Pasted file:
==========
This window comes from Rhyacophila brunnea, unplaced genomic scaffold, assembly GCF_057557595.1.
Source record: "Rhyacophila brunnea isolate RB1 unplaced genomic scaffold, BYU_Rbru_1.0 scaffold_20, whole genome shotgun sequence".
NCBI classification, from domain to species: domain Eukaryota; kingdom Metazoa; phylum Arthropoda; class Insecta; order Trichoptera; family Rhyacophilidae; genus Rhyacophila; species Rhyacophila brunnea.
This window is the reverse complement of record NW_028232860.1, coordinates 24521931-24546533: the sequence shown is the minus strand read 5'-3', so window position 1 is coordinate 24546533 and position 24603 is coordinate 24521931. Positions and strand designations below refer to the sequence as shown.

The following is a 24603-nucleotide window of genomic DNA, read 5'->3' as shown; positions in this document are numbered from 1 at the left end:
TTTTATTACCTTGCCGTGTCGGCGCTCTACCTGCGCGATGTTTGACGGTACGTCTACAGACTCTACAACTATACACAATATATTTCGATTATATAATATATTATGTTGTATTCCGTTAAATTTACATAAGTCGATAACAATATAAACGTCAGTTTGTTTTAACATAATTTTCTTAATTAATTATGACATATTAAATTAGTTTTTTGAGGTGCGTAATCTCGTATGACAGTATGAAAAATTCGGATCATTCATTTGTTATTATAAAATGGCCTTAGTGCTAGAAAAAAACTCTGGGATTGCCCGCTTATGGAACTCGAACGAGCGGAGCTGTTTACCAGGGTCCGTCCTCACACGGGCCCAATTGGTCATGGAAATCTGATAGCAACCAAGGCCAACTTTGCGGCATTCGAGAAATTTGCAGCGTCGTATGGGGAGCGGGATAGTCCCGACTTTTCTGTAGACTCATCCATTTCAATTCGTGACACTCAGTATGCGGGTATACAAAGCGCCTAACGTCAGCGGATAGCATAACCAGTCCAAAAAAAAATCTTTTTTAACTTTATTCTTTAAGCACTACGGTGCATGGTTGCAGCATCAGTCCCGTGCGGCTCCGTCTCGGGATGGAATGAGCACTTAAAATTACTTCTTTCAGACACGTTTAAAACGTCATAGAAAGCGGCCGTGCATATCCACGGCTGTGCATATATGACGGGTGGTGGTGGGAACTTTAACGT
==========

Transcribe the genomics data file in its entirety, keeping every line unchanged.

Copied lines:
This window comes from Rhyacophila brunnea, unplaced genomic scaffold, assembly GCF_057557595.1.
Source record: "Rhyacophila brunnea isolate RB1 unplaced genomic scaffold, BYU_Rbru_1.0 scaffold_20, whole genome shotgun sequence".
NCBI classification, from domain to species: domain Eukaryota; kingdom Metazoa; phylum Arthropoda; class Insecta; order Trichoptera; family Rhyacophilidae; genus Rhyacophila; species Rhyacophila brunnea.
This window is the reverse complement of record NW_028232860.1, coordinates 24521931-24546533: the sequence shown is the minus strand read 5'-3', so window position 1 is coordinate 24546533 and position 24603 is coordinate 24521931. Positions and strand designations below refer to the sequence as shown.

The following is a 24603-nucleotide window of genomic DNA, read 5'->3' as shown; positions in this document are numbered from 1 at the left end:
TTTTATTACCTTGCCGTGTCGGCGCTCTACCTGCGCGATGTTTGACGGTACGTCTACAGACTCTACAACTATACACAATATATTTCGATTATATAATATATTATGTTGTATTCCGTTAAATTTACATAAGTCGATAACAATATAAACGTCAGTTTGTTTTAACATAATTTTCTTAATTAATTATGACATATTAAATTAGTTTTTTGAGGTGCGTAATCTCGTATGACAGTATGAAAAATTCGGATCATTCATTTGTTATTATAAAATGGCCTTAGTGCTAGAAAAAAACTCTGGGATTGCCCGCTTATGGAACTCGAACGAGCGGAGCTGTTTACCAGGGTCCGTCCTCACACGGGCCCAATTGGTCATGGAAATCTGATAGCAACCAAGGCCAACTTTGCGGCATTCGAGAAATTTGCAGCGTCGTATGGGGAGCGGGATAGTCCCGACTTTTCTGTAGACTCATCCATTTCAATTCGTGACACTCAGTATGCGGGTATACAAAGCGCCTAACGTCAGCGGATAGCATAACCAGTCCAAAAAAAAATCTTTTTTAACTTTATTCTTTAAGCACTACGGTGCATGGTTGCAGCATCAGTCCCGTGCGGCTCCGTCTCGGGATGGAATGAGCACTTAAAATTACTTCTTTCAGACACGTTTAAAACGTCATAGAAAGCGGCCGTGCATATCCACGGCTGTGCATATATGACGGGTGGTGGTGGGAACTTTAACGT